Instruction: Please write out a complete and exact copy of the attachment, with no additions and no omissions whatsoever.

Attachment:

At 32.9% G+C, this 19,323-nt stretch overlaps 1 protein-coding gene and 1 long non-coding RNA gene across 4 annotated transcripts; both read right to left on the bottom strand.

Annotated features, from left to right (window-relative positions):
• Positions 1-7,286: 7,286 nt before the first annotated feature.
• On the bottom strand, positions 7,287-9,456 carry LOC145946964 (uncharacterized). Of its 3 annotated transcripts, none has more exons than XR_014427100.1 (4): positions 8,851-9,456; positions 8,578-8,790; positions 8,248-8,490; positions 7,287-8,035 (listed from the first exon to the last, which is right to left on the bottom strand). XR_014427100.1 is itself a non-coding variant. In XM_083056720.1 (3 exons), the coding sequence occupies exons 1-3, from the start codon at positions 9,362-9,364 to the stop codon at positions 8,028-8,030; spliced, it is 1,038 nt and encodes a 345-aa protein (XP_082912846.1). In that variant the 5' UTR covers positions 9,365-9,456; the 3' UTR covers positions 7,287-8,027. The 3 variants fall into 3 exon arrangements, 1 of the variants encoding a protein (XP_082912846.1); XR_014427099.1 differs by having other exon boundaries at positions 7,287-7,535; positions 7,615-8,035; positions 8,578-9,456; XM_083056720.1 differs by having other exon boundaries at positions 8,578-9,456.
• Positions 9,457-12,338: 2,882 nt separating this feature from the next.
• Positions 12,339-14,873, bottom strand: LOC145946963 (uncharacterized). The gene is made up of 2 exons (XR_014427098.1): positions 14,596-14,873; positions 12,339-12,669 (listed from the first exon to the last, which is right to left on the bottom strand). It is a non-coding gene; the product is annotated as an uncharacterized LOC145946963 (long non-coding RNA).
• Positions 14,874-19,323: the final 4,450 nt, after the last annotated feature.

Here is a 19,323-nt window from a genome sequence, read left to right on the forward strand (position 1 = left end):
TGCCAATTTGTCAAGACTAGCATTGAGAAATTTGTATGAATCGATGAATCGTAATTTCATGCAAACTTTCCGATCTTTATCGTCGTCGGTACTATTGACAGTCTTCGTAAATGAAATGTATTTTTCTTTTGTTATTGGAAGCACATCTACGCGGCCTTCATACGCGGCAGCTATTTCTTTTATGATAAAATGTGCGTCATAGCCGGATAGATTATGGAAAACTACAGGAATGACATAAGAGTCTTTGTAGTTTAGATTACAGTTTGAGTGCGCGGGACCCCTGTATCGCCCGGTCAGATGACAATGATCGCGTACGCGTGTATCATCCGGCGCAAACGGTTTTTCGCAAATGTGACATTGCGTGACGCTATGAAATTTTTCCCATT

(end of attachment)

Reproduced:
At 32.9% G+C, this 19,323-nt stretch overlaps 1 protein-coding gene and 1 long non-coding RNA gene across 4 annotated transcripts; both read right to left on the bottom strand.

Annotated features, from left to right (window-relative positions):
• Positions 1-7,286: 7,286 nt before the first annotated feature.
• On the bottom strand, positions 7,287-9,456 carry LOC145946964 (uncharacterized). Of its 3 annotated transcripts, none has more exons than XR_014427100.1 (4): positions 8,851-9,456; positions 8,578-8,790; positions 8,248-8,490; positions 7,287-8,035 (listed from the first exon to the last, which is right to left on the bottom strand). XR_014427100.1 is itself a non-coding variant. In XM_083056720.1 (3 exons), the coding sequence occupies exons 1-3, from the start codon at positions 9,362-9,364 to the stop codon at positions 8,028-8,030; spliced, it is 1,038 nt and encodes a 345-aa protein (XP_082912846.1). In that variant the 5' UTR covers positions 9,365-9,456; the 3' UTR covers positions 7,287-8,027. The 3 variants fall into 3 exon arrangements, 1 of the variants encoding a protein (XP_082912846.1); XR_014427099.1 differs by having other exon boundaries at positions 7,287-7,535; positions 7,615-8,035; positions 8,578-9,456; XM_083056720.1 differs by having other exon boundaries at positions 8,578-9,456.
• Positions 9,457-12,338: 2,882 nt separating this feature from the next.
• Positions 12,339-14,873, bottom strand: LOC145946963 (uncharacterized). The gene is made up of 2 exons (XR_014427098.1): positions 14,596-14,873; positions 12,339-12,669 (listed from the first exon to the last, which is right to left on the bottom strand). It is a non-coding gene; the product is annotated as an uncharacterized LOC145946963 (long non-coding RNA).
• Positions 14,874-19,323: the final 4,450 nt, after the last annotated feature.

Here is a 19,323-nt window from a genome sequence, read left to right on the forward strand (position 1 = left end):
TGCCAATTTGTCAAGACTAGCATTGAGAAATTTGTATGAATCGATGAATCGTAATTTCATGCAAACTTTCCGATCTTTATCGTCGTCGGTACTATTGACAGTCTTCGTAAATGAAATGTATTTTTCTTTTGTTATTGGAAGCACATCTACGCGGCCTTCATACGCGGCAGCTATTTCTTTTATGATAAAATGTGCGTCATAGCCGGATAGATTATGGAAAACTACAGGAATGACATAAGAGTCTTTGTAGTTTAGATTACAGTTTGAGTGCGCGGGACCCCTGTATCGCCCGGTCAGATGACAATGATCGCGTACGCGTGTATCATCCGGCGCAAACGGTTTTTCGCAAATGTGACATTGCGTGACGCTATGAAATTTTTCCCATT